Of the 50 or so shorebird species that migrate through North America in spring, roughly 36 have ties to North Dakota. The link to this neck of the Northern Plains for the majority is brief, yet vital, as birds touch down to rest and refuel, before pointing their bills north and continuing on.
The long-legged American avocet, with its black, white and rust coloration, is one unmistakable shorebird that frequents North Dakota.
For some, approximately 12 species, North Dakota is their northern terminus. It’s here where mature birds court, breed, build nests and raise young.
The story for these small- to medium-sized birds, with slender, probing bills and long legs, however, begins earlier, weeks before on wintering grounds in Central and South America, and stops in between.
To get to North Dakota, or farther north to Arctic breeding grounds, shorebirds must fly incredible distances.
“Some of the shorebirds, the long-distance migrants, may travel more than 8,000 miles from wintering to breeding grounds,” said Sandra Johnson, North Dakota Game and Fish Department nongame biologist. “While some of the short-distance migrants are traveling about 3,000 miles.”
No matter how you cut it, these birds, all of these birds, are champion migrators.
The long-billed curlew, identified by its long, sickle-shaped bill, is photographed in a grasslined nest in a stubble field in southwestern North Dakota.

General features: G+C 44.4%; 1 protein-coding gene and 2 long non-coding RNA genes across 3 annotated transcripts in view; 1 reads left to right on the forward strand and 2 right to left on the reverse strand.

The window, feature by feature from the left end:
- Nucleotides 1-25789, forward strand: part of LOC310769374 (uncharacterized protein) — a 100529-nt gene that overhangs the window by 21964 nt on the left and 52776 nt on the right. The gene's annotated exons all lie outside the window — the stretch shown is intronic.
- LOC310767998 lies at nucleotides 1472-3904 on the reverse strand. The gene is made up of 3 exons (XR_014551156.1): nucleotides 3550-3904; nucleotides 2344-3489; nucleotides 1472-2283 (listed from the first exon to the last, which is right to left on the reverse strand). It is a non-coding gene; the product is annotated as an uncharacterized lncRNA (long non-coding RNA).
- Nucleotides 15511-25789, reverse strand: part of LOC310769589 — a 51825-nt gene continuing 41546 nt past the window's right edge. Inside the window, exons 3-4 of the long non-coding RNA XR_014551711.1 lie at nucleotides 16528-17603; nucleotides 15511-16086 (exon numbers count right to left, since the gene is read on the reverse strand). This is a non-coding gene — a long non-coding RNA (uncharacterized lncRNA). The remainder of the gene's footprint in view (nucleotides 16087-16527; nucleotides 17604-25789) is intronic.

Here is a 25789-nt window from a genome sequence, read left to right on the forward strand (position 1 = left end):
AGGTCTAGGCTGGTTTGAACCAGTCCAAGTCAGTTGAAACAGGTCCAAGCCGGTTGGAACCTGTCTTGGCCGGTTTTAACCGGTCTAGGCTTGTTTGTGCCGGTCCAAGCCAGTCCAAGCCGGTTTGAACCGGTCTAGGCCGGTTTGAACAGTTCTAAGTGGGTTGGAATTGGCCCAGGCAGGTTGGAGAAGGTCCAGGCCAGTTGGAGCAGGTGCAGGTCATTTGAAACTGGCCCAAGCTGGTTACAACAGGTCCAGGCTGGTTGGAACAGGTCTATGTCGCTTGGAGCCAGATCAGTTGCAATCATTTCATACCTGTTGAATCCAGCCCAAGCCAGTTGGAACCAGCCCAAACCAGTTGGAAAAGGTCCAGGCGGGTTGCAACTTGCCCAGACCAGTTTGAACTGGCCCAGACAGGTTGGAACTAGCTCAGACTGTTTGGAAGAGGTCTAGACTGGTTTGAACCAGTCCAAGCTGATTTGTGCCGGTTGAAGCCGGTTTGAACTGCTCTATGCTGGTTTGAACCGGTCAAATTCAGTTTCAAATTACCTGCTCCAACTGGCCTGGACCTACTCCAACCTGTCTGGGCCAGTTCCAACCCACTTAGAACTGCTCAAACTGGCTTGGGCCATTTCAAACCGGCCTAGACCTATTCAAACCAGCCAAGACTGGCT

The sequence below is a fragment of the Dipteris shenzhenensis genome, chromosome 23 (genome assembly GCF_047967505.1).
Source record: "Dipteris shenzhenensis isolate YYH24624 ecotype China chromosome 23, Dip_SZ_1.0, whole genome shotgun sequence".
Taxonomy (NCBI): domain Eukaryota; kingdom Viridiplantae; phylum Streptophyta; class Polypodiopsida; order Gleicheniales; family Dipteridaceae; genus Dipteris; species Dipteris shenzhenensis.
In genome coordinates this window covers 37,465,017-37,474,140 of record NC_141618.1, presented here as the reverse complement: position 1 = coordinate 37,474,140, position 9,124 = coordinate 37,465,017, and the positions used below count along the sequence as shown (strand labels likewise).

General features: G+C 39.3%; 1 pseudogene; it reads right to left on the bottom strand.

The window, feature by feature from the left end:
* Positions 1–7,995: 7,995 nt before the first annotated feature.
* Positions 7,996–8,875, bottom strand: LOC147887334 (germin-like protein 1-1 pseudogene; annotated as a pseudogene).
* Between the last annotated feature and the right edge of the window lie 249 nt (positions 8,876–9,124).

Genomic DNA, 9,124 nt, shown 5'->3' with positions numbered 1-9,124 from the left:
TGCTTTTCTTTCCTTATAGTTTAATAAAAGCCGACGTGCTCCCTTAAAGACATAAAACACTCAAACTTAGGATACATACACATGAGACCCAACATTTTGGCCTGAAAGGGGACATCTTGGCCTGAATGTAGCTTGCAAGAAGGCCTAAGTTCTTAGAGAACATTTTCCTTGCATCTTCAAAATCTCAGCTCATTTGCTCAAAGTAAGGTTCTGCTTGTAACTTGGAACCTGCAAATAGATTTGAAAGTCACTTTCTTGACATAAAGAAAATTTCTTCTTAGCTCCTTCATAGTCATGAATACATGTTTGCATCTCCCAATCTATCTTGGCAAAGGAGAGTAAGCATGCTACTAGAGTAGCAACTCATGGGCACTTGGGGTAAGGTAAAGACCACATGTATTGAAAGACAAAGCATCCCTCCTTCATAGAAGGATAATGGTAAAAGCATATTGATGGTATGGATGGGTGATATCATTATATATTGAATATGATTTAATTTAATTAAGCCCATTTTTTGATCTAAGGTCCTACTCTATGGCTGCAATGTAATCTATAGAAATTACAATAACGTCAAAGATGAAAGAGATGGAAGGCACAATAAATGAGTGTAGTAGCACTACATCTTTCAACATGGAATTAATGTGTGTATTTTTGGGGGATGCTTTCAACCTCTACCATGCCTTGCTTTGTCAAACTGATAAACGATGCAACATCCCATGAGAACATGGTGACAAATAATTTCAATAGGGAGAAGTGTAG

Depending on the weather and other hurdles shorebirds encounter en route to North Dakota and beyond, most of the birds arrive here sometime in late April to late May.
It’s here, in a state riding a wet cycle for the better part of two decades, that the birds find what is so fundamental to their journey, to their survival.
“Because we are blessed with so many lakes, permanent wetlands, temporary wetlands, or simply shallow water pooled in farm fields, North Dakota plays an important role as stopover habitat, places for the birds to wade in the shallows, rest and feed during the migration,” Johnson said. “These waters are so full of invertebrates and other foods that the birds are able to gorge themselves before moving on.”
Because the Arctic nesting season is short, Johnson said it’s important the birds arrive there healthy and in breeding shape.
“If these shorebirds weren’t able to take advantage of the vital habitat that North Dakota provides during their migration, some simply wouldn’t make it or be able to breed,” she said. “North Dakota is just one little piece in the big habitat puzzle for these birds. Because they travel so far in spring to breeding grounds and in fall to wintering grounds, there are many key places they rely on twice a year.”